“But in the North, there really are no alternatives for us in Nunavut to turn to, to get away from diesel generation for power and for heat,” he said.
Okay. Fair enough, but isn't the point here to get people to find better ways to do things? We know that as long as people have an "easy" answer, they won't look for more innovative solutions - and the "can't do nothin', it'll hurt" line has been coming from the right wing for years - based largely on fear.
A little digging about turns up that Premier Fentie leads the Yukon Party - which is (surprise, surprise) - "conservative" in its leanings. Premier Okalik has no official party affiliation, but I have to imagine that he is being influenced heavily by Fentie on this one.
Regardless, for years, it has been the residents of the Arctic regions that have been sounding the alarm over climate change. Now, someone starts proposing ways to nudge things in the right direction, and the first thing out is "not what we wanted"?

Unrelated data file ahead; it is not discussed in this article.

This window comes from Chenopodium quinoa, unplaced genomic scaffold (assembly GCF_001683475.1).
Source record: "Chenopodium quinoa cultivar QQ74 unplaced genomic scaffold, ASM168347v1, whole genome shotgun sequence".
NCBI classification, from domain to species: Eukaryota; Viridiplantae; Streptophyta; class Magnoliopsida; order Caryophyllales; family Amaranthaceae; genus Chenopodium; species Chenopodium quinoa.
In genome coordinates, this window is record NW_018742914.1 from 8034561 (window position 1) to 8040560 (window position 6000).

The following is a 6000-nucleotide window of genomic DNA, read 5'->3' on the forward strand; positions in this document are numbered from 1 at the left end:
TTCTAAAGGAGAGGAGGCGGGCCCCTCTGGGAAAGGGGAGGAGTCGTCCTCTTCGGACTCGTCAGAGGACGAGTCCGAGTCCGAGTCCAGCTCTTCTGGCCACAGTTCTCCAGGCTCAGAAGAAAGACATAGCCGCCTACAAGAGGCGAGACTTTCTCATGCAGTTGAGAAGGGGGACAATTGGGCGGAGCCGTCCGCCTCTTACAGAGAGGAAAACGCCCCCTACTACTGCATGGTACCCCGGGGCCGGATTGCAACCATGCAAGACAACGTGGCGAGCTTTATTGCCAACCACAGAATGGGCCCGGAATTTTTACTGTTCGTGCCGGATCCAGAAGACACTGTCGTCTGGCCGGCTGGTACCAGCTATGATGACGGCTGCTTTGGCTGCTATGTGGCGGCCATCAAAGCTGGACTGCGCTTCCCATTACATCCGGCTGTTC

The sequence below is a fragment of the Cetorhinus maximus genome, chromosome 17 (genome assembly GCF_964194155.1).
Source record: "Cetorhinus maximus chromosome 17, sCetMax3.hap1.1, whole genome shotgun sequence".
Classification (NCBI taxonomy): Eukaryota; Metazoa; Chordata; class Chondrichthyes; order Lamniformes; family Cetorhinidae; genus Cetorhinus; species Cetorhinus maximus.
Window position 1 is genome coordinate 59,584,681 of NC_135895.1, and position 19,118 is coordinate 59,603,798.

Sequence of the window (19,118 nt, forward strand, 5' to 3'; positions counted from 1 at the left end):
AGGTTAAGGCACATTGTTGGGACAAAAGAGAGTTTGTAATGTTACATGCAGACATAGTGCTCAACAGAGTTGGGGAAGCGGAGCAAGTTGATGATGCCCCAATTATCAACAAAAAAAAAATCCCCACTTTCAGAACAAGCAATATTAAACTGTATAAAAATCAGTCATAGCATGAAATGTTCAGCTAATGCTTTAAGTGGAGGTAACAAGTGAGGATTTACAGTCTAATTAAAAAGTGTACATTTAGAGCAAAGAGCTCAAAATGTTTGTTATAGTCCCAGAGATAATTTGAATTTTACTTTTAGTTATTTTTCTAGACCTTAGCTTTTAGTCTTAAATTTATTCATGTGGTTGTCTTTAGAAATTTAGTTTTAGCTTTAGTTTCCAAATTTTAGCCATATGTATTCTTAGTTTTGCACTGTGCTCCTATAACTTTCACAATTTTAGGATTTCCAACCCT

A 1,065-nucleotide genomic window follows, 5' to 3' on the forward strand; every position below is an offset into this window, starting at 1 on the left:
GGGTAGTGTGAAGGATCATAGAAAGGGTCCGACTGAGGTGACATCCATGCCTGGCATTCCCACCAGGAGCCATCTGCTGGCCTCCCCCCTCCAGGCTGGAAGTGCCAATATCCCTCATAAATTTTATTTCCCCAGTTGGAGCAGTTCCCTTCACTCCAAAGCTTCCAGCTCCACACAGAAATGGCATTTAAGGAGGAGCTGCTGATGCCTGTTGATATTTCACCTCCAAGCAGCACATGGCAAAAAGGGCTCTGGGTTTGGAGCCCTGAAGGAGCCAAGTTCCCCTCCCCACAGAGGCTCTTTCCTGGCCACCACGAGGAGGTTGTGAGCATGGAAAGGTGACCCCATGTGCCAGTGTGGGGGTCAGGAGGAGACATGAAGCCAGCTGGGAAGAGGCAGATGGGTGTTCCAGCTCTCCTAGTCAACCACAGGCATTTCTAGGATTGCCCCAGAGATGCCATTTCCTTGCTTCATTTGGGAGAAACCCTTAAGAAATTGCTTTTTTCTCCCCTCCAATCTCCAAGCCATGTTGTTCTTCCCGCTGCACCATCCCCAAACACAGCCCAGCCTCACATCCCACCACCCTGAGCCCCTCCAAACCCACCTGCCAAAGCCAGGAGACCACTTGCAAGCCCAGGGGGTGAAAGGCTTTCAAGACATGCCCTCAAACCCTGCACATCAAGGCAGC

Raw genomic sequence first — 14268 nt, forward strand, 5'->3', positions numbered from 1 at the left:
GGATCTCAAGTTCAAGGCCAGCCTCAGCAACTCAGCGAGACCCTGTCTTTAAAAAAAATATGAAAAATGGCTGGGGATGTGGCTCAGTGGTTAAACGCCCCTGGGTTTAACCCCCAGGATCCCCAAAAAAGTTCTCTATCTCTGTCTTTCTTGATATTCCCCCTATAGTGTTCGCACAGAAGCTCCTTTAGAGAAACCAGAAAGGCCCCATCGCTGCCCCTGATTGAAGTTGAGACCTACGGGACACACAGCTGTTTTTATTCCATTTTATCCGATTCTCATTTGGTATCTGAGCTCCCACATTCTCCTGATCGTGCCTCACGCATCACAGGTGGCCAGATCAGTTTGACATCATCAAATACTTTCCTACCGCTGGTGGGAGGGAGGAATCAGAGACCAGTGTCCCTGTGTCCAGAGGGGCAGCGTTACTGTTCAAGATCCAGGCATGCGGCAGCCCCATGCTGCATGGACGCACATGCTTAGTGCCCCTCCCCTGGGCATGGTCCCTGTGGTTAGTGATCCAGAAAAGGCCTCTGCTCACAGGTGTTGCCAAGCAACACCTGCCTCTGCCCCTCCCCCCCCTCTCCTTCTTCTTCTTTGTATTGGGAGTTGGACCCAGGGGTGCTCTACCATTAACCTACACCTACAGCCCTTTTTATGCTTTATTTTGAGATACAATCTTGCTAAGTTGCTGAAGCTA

“We see instead a more productive or sensible solution to combatting the impact of climate change, such as making strategic investment in alternative energy sources such as hydro electricity, wind power and bio-mass.”
Well, boys. You're in charge up there. Start investing. It's pretty simple - come up with alternatives and make them happen. The sooner you do, the sooner that a 'carbon tax' model becomes a moot point.
Ironically, if they had been paying attention, they would have noticed that a big part of the Green Shift model Dion is proposing in fact directs resources heavily into additional technology research and development to overcome precisely the challenges that the Canada's Arctic faces.
I don't want to be overly dismissive of the challenges that living in Canada's Arctic presents - but if we are going to move things forward, all Canadians need to take some ownership - it's far too easy to point the finger at "somebody else" and insist that they carry your burden.